I can vaguely recall pre-k and kindergarten. Recess and proudly walking up to the ice-cream lady to purchase my 35 cent strawberry shortcake are the highlights, but I cannot remember when exactly I made my first ever friend.
Memories of friend-building activities come to mind. Gathering in a circle and introducing yourself in clockwise order, followed by what your favorite color and toy was, but I don’t think there was one distinct memory that stands out.
In retrospect, it makes sense: much like those ice-breaker exercises, there isn’t this formal selection. You aren’t studied and paired like those ineffective dorm room surveys.
In life we kinda just gravitate towards people with shared interests. Maybe I have the same action-figure, maybe I think my middle name is goofy too, and through such bonds friendships are formed.
He who finds a true friend, has found a great thing. There is strength in numbers, and in this cold, unforgiving world having someone to relate to makes it a lot easier.
Not to mention how much easier life would be if somehow we all saw each other as friend. It’s why we wanted the coolest clothes in high school, it’s why we joined a greek organization in college, and it’s why we hold these bonds close to us.
But as I’ve gotten older i’ve come to understand that, like all great things, friendships, too, come to an end. As we journey through life our different experiences alter our perspectives.
Things we may have held true for the longest, may now be false in our eyes. Habits we were once accustomed to may no longer be apart of us.
Particularly with friends who have been the closest the longest, severed ties are never easy to accept. So in defense, we adopt the idea of keeping them forever, regardless of how unrealistic this notion is.
It is this type of mindset that makes transiting out of friendships so hard. Once we understand that as natural a friendship comes is as natural as they can go, we’ll accept such outcomes with more grace.
Change is one of life’s few constants. It often happens out of nowhere and is out of our control. I remember graduating high school and having to leave the majority of my close friends behind to attend university out of state.
I vowed to keep them close. They had impacted me dearly, and I truly valued their friendships — why wouldn’t I try to maintain those relationships. At graduation day four years later, less than a handful of those friends knew when I was walking.
I don’t think becoming distant is ever an intentional offense. Any series of events could push or pull us in different directions, away from old friends, but not in a malicious way.
It could be a dedication to pursuing a D1 college scholarship, the demand of a career job or a new religion that taps into the oh so important quality time every relationship deserves.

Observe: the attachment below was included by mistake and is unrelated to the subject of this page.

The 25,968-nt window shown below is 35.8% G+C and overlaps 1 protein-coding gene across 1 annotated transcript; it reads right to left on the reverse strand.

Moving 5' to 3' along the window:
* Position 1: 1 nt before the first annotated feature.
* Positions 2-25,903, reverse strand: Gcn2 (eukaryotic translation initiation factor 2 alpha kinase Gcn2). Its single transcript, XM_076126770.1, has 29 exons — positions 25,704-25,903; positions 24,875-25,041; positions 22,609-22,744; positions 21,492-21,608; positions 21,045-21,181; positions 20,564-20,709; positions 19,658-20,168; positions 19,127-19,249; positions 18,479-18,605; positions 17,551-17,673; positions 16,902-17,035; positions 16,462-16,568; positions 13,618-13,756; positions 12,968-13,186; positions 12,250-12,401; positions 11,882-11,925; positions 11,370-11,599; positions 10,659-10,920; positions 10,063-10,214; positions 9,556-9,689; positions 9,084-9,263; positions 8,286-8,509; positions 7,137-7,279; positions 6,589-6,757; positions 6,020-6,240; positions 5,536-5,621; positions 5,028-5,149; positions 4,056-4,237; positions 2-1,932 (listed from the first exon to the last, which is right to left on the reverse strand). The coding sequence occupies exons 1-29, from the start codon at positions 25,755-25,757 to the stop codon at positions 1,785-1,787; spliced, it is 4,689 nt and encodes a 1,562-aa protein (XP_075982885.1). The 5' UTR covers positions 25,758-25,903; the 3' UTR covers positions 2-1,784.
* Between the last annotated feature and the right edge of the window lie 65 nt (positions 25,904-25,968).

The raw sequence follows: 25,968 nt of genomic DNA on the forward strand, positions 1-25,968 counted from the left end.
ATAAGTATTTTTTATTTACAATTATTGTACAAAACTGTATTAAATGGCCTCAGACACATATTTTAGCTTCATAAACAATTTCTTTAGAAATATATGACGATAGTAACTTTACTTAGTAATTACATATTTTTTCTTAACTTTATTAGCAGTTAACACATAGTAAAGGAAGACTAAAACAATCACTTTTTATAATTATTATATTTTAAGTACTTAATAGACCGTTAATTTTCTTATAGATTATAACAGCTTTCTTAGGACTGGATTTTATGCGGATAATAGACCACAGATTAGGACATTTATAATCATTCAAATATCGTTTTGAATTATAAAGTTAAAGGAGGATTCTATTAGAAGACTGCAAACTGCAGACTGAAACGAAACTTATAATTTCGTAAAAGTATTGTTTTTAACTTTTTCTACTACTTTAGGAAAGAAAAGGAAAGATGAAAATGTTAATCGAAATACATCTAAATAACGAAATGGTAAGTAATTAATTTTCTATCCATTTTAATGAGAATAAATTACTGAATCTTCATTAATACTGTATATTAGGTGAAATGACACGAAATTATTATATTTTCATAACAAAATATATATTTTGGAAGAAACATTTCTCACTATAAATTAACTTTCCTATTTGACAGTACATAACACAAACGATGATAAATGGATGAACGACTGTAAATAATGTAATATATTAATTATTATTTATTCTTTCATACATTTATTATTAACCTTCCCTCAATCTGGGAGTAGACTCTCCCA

While difficult, it’s our responsibility to recognize this and, instead of blaming that individual or resenting their life change, support and love them in whatever capacity possible.
Unfortunately this is not the case. We tend to resent those who decide to lead different lives, chastising them for daring to prioritize their aspirations ahead of the best intentions of the friendship.
The movie Superbad touched on this age-old trope. One of the underlying themes of the movie is one friend resenting the other for choosing to abandon a decade plus long bond for college.
Just as easy and natural befriending someone is, should be the revolving door by which they leave. Good people that bring true value to our lives are a blessing, and forcing them to stay in our lives when life is calling them elsewhere is selfish.
In 2016, if you meet anyone bragging about never changing and boasting about always been the same since day one, do not bother getting to know them any further. Change is not only good, it’s healthy.
Every day there is something new for us to learn and unpack. If you manage to remain unchanged by all the new information you receive, you either aren’t applying yourself or refusing to absorb it.
When we grow as individuals, we aren’t throwing away the fundamental truths that make us ourselves, we’re simply building upon it. Unfortunately, it’s a process that, when not on the same accord as, say, a best friend, could potentially cause discord.
Opposing views and a lifestyle change is not necessarily a deal breaker, but can understandably create a space between two individuals that was previously not there.
It Will Be
They say “if you let something go, and it comes back, then you’ll know.” I feel the same about friendships.
People get bent out of shape when any type of relationship ends; as if all the good memories are are flushed down the toilet once two part ways. This does not have to be the case.
When someone brings light into your life, it doesn’t matter how it ends, and no matter in what capacity, that good will always remain. And to disregard any of the positivity due to the lack of their presence in your life does nothing more than create resentment.
When we look at friends as gifts and not possessions, we will truly appreciate their value, regardless of how long they stay in our lives. You will regret keeping someone in your life that does not want to be there.
You will also regret staying in someone’s life when you feel it’s time to move on. What is meant to be, will be, and keeping this in mind helps when someone close becomes distant.